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Full Frame 2019: 'Santuario' directors discuss sanctuary in faith communities

“Santuario” follows Juana Luz Tobar Ortega as she lives in sanctuary at St. Barnabas Episcopal Church in Greensboro.
“Santuario” follows Juana Luz Tobar Ortega as she lives in sanctuary at St. Barnabas Episcopal Church in Greensboro.

“Santuario” follows Juana Luz Tobar Ortega as she lives in sanctuary at St. Barnabas Episcopal Church in Greensboro. In April of 2017, Immigration Customs and Enforcement (ICE) told Ortega she had to leave within 30 days, so she entered sanctuary instead. “Santuario” follows the first several months of Ortega’s stay, though she is still at the church today. The Chronicle spoke to the film’s directors Christine Delp, Trinity ‘15 and Pilar Timpane, Master of Theological Studies ‘13, following its screening at Full Frame Documentary Film Festival. 

The Chronicle: What inspired you to make the film?

Christine Delp: Pilar and I both come from pretty strong faith backgrounds. I grew up in a fairly conservative faith community in a small town in North Carolina. For both of us, a lot of immigration stories and a lot of family separation stories were really weighing heavily on our hearts. We were looking to tell that story through a faith perspective and through a group of people who thought it was their responsibility to do something about it, and also a family standing up for staying together as a family unit and having unwavering faith in a time of severe trauma. We met Juana and connected with her about two weeks after she went into sanctuary. There were still news crews there when we showed up. And we thought that her story needed to be told for a longer period of time, so we kept coming back.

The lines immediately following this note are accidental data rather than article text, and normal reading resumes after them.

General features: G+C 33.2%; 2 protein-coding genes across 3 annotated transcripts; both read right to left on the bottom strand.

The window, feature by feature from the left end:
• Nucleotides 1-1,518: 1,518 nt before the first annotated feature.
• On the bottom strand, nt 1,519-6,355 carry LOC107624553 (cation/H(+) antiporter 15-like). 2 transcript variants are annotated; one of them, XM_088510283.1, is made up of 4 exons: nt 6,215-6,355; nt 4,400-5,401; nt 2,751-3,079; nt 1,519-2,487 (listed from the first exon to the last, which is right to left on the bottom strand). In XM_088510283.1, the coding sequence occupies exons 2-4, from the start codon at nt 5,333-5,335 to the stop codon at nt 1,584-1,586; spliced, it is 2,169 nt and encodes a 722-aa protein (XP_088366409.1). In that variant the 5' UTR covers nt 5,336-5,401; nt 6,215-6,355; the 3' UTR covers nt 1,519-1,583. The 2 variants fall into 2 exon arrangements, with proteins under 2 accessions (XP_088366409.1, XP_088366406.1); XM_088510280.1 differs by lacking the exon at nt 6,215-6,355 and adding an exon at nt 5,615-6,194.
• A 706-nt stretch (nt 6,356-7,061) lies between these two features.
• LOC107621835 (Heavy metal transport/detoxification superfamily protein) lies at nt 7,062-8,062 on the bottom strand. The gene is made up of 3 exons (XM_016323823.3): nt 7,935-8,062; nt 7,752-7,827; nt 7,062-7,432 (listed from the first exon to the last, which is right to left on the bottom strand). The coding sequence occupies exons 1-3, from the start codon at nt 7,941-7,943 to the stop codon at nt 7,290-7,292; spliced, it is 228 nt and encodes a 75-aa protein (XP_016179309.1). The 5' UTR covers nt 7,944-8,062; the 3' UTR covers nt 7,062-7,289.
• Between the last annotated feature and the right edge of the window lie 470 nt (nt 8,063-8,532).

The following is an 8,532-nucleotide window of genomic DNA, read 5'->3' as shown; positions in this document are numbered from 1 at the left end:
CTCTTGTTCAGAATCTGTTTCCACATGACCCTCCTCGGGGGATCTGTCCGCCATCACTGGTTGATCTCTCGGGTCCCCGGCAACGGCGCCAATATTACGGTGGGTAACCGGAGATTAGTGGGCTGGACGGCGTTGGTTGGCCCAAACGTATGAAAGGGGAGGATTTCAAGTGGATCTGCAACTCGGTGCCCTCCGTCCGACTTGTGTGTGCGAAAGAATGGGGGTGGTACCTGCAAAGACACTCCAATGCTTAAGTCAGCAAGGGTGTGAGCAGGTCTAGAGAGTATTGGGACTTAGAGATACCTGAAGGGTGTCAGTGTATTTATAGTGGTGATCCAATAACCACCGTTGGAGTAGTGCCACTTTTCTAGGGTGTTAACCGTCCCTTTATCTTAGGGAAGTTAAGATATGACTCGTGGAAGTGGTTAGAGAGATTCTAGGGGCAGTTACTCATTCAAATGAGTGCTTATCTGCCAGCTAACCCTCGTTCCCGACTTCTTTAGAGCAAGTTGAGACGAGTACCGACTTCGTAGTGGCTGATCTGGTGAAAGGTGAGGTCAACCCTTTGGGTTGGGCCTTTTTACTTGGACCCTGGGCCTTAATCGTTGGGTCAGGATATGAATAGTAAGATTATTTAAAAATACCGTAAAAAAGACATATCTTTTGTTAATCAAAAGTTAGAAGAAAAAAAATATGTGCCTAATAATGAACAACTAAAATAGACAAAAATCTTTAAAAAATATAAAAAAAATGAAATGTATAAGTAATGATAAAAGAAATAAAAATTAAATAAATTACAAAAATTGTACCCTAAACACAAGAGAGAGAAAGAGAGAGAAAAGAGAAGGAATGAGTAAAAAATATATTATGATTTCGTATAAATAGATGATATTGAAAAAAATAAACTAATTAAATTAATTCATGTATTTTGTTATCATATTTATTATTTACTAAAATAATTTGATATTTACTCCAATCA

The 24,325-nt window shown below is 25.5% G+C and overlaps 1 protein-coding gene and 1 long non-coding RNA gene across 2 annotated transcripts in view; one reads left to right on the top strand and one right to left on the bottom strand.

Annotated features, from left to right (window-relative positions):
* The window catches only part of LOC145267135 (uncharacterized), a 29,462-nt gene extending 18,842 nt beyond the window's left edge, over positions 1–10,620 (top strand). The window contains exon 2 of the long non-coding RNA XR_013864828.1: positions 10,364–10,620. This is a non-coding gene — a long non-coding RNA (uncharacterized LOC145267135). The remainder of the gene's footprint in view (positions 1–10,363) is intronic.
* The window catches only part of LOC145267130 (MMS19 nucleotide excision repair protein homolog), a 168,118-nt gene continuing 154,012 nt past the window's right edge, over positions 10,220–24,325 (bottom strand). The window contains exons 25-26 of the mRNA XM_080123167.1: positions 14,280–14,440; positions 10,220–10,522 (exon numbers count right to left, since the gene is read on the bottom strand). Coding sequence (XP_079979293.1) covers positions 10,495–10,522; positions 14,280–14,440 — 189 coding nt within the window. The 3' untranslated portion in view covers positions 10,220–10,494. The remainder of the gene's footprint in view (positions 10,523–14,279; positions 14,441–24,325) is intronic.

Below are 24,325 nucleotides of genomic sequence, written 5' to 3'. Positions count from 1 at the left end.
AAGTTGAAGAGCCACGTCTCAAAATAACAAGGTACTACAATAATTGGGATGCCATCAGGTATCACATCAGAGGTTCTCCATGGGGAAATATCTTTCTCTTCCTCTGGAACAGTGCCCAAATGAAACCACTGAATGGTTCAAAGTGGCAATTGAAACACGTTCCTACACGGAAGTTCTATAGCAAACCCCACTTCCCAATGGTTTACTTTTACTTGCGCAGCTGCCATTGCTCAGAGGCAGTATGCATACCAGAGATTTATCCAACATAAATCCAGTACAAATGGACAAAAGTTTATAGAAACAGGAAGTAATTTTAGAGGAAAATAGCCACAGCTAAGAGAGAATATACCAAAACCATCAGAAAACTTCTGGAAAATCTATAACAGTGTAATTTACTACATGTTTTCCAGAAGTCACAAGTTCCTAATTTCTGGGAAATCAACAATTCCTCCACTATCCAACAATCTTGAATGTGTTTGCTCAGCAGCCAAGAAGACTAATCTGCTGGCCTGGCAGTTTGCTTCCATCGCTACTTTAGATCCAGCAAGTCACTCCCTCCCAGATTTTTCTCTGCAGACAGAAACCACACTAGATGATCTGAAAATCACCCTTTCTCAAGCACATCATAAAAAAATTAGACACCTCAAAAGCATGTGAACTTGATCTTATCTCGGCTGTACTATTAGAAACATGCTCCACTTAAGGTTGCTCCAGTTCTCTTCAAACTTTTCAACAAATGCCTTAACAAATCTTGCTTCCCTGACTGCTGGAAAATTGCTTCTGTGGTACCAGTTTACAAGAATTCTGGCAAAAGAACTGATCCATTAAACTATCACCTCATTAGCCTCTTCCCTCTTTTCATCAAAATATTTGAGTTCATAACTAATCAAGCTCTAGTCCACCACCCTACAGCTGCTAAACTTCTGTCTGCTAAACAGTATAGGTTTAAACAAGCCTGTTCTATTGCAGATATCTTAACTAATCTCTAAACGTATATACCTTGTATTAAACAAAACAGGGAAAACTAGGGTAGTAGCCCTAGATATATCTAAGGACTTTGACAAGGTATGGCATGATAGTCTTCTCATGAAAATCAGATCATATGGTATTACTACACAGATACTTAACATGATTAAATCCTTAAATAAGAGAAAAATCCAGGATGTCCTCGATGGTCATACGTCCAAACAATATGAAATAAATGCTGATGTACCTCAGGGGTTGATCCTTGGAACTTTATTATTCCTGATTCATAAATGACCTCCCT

Pilar Timpane: Juana was the first person in North Carolina to take sanctuary. The sanctuary movement started in the ‘80s. At first it was more in Tucson, Arizona, and then it spread out all over the United States back. So this was a resurgence of that movement. After the 2016 election, a lot of faith communities in North Carolina were concerned and they were thinking, what can we do to support people in crisis? And sanctuary was one of the first things that came up organically as they spoke about what can churches provide. They can provide space. They can provide a setting for families to see each other and meet in a difficult but at least safe way.

TC: Minerva Garcia, the second person to enter sanctuary in North Carolina and the first person to be able to leave sanctuary, is also briefly featured in the film. How did you choose to focus on only Juana? 

CD: Both of us actually thought that the church would be a bigger part of the story at the beginning. We realized very quickly that that was not the priority story, and that the church was really on the periphery. It was the story of going through this traumatic experience that needed to be told. We were already filming with Juana when Minerva went in. Her story became a secondary piece.